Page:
The Conjuring Review
Reviewed by Jordan Goodier.
Usually, I stay away from the majority of horror films because they are almost always bad. They usually have too many cheap jump scares or too much gore for the sake of gore; and they almost always have terrible acting. However, every once in a while, an exceptional horror film is made.
The Conjuring is one such horror film, based on the real life exploits of Edward and Lorraine Warren, played wonderfully by Patrick Wilson and Vera Farmiga respectively. Ed and Lorraine were paranormal investigators that assisted the Perron family, in 1971, who were experiencing dangerous paranormal events in their home.
The Conjuring won’t be winning too many points for originality as what ensues turns into a typical haunted house story. However, where this film truly excels is in the atmosphere that director James Wan creates. The film goes a very long time before it’s forced to use a jump scare, and I’d already found the film to be fairly scary by this point. The scene in question is one in which Carolyn Perron is playing a game with her youngest daughter whilst the rest of the children are off at school. I think the game’s called hide and clap. It actually looked like a decent game that I thought to myself, “I might try that out,” before the film started using the game to terrify me.
The emptiness of the old house as Carolyn walks around, blindfolded no less, made you feel almost vulnerable for Carolyn. You’re expecting something bad to happen throughout this scene, and though something does happen, it’s almost like a “non-scare”. The director lulls you into a state where you think something is hiding in every corner, and then nothing happens. No jump scare, no loud noises. I have to say, it was a breath of fresh air to be scared because a loud noise hadn’t just blasted into my ear hole; instead, the atmosphere, the sense of vulnerability and isolation had done that. This very much continues throughout the film, and though there are a couple of jump scares they’re not cheap, they’re justifiable.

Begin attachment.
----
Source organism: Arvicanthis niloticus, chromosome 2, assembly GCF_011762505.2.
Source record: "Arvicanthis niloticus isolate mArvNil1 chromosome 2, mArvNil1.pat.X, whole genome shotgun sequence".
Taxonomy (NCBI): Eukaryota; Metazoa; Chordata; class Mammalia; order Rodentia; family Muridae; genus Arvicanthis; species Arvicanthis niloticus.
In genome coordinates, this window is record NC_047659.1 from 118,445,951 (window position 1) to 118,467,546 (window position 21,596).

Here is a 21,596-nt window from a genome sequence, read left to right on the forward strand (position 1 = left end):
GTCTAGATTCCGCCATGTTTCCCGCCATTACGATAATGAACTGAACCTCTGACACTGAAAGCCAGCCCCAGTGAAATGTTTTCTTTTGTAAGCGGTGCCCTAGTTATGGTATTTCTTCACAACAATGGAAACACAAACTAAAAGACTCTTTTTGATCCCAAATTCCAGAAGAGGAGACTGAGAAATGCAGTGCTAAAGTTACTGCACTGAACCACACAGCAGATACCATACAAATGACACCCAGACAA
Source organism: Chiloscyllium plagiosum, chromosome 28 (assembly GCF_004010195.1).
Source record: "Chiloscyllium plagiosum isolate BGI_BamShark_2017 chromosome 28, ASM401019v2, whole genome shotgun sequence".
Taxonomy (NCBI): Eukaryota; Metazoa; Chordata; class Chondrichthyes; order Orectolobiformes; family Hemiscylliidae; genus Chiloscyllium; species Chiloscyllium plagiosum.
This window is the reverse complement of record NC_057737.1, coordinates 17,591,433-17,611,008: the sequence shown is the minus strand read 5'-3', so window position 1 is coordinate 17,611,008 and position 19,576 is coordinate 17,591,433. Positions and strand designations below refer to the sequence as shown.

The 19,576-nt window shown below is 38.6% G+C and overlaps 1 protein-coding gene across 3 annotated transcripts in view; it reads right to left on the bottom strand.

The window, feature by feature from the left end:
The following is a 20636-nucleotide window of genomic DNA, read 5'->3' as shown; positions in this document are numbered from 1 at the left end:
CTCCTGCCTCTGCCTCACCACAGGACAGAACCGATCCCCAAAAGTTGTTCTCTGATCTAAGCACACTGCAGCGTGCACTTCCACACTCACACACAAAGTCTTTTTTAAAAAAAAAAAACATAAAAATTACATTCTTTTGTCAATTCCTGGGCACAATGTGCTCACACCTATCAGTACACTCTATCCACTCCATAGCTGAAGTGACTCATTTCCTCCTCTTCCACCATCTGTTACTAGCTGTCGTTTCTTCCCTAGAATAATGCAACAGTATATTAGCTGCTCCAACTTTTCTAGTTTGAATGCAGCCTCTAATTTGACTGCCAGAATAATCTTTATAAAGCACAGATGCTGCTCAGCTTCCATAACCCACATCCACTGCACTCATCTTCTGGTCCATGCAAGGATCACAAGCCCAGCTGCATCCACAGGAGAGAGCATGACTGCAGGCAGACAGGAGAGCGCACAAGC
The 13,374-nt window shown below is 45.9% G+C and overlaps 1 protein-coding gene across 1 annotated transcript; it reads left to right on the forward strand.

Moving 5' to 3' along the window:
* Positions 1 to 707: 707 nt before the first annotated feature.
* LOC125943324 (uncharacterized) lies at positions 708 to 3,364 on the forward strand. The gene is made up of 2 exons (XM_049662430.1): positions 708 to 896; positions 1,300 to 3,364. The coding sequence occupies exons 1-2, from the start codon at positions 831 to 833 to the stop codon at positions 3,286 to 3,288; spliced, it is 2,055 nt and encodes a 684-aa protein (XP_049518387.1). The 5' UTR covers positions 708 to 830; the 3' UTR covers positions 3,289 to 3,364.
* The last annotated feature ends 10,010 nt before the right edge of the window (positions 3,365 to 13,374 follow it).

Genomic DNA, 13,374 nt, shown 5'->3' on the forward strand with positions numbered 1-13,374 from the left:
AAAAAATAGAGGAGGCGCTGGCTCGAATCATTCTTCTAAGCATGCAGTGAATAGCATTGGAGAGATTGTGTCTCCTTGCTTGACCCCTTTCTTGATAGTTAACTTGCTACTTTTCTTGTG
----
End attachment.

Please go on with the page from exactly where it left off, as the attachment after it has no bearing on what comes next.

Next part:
The cast of the film are all wonderful, particularly Vera Farmiga, who portrayed Lorraine Warren as a kind and caring mother figure with a disturbing psychic gift. I’d seen her play a character in the film Source Code and she plays an entirely different character here. I have to say, the child actors in this film are wonderful as well, they’re not annoying or whiney and Joey King’s performance as Christine Perron almost had me in tears when she showed how horrified she was! Superb acting that I haven’t seen in many horrors. Usually, you don’t see characters crying their hearts out because they’re that scared. So it was nice to see that sense of realism there as well.
There’s not much to spoil with this film, what you see is what you get. Every scene is pretty by the book and you know how the story is going to end from the start, though that probably isn’t the fairest thing to say as the film is based on actual events. Not to say that the film is predictable as such, only that you’ve seen everything in this film done before. You just haven’t seen it done this well for a long time.
The Conjuring is exactly what the horror genre needed right now. An old school haunted house horror, that offers creepy scares, very solid acting from everyone involved, excellent direction and an all round excellent production. Take note everyone, this is how you make a horror film.